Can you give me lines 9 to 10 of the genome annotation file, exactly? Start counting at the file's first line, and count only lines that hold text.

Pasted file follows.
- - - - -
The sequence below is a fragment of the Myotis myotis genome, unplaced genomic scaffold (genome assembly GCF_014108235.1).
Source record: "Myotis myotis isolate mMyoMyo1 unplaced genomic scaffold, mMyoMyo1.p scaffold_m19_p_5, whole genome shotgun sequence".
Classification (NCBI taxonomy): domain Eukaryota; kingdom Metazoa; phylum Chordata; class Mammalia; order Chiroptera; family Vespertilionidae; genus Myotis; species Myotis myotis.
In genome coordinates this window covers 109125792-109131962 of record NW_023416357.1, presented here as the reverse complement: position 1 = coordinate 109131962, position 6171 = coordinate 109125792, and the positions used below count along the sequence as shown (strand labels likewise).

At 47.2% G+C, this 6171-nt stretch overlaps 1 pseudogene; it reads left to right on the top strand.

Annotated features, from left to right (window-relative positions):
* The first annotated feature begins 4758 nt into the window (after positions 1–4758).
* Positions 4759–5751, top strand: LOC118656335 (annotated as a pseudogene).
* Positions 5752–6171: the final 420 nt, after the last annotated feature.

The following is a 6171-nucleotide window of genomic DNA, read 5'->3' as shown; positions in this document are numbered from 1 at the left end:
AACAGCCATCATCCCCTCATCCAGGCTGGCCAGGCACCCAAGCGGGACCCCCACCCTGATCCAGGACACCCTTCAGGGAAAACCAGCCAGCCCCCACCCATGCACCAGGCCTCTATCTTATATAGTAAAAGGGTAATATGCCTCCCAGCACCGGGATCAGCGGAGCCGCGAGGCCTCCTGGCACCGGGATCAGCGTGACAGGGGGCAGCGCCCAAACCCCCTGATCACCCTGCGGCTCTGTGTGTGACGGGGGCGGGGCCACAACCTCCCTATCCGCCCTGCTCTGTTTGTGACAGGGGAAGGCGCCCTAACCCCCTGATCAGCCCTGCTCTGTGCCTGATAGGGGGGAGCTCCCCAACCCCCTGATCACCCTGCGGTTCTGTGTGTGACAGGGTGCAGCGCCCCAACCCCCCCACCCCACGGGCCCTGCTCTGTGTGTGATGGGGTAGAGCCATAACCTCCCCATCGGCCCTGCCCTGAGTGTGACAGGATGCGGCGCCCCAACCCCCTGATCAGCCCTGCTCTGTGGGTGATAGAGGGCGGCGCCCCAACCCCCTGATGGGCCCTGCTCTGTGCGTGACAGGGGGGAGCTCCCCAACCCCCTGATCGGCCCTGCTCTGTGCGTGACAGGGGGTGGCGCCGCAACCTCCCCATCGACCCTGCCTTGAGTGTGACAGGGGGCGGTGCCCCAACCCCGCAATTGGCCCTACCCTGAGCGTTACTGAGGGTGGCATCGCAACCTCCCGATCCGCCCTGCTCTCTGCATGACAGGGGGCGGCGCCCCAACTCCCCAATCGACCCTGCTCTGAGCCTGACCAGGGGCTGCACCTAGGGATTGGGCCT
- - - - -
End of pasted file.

* Positions 5752–6171: the final 420 nt, after the last annotated feature.

The following is a 6171-nucleotide window of genomic DNA, read 5'->3' as shown; positions in this document are numbered from 1 at the left end: